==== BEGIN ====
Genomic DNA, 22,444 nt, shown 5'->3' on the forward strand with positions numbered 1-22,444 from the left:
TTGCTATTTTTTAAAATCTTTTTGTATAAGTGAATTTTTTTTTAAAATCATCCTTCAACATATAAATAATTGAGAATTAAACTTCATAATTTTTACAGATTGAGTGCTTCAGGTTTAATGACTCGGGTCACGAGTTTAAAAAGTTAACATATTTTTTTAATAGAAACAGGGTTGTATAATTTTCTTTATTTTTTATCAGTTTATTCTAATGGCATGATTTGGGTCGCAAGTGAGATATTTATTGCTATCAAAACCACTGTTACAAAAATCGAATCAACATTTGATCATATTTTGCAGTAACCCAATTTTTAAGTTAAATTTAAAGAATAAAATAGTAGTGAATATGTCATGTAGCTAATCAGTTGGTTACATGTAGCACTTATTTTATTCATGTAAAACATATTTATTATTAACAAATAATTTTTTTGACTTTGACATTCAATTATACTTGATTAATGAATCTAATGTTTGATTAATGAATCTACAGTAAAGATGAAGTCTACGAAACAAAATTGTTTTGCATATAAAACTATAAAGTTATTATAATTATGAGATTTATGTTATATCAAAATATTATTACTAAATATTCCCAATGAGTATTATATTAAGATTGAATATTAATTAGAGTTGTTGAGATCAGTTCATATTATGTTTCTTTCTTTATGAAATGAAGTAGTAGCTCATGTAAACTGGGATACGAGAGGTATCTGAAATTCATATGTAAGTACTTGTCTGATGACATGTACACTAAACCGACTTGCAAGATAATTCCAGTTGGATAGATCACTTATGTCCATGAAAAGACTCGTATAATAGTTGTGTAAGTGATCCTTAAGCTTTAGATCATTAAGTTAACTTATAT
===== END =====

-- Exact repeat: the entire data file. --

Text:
Genomic DNA, 22,444 nt, shown 5'->3' on the forward strand with positions numbered 1-22,444 from the left:
TTGCTATTTTTTAAAATCTTTTTGTATAAGTGAATTTTTTTTTAAAATCATCCTTCAACATATAAATAATTGAGAATTAAACTTCATAATTTTTACAGATTGAGTGCTTCAGGTTTAATGACTCGGGTCACGAGTTTAAAAAGTTAACATATTTTTTTAATAGAAACAGGGTTGTATAATTTTCTTTATTTTTTATCAGTTTATTCTAATGGCATGATTTGGGTCGCAAGTGAGATATTTATTGCTATCAAAACCACTGTTACAAAAATCGAATCAACATTTGATCATATTTTGCAGTAACCCAATTTTTAAGTTAAATTTAAAGAATAAAATAGTAGTGAATATGTCATGTAGCTAATCAGTTGGTTACATGTAGCACTTATTTTATTCATGTAAAACATATTTATTATTAACAAATAATTTTTTTGACTTTGACATTCAATTATACTTGATTAATGAATCTAATGTTTGATTAATGAATCTACAGTAAAGATGAAGTCTACGAAACAAAATTGTTTTGCATATAAAACTATAAAGTTATTATAATTATGAGATTTATGTTATATCAAAATATTATTACTAAATATTCCCAATGAGTATTATATTAAGATTGAATATTAATTAGAGTTGTTGAGATCAGTTCATATTATGTTTCTTTCTTTATGAAATGAAGTAGTAGCTCATGTAAACTGGGATACGAGAGGTATCTGAAATTCATATGTAAGTACTTGTCTGATGACATGTACACTAAACCGACTTGCAAGATAATTCCAGTTGGATAGATCACTTATGTCCATGAAAAGACTCGTATAATAGTTGTGTAAGTGATCCTTAAGCTTTAGATCATTAAGTTAACTTATAT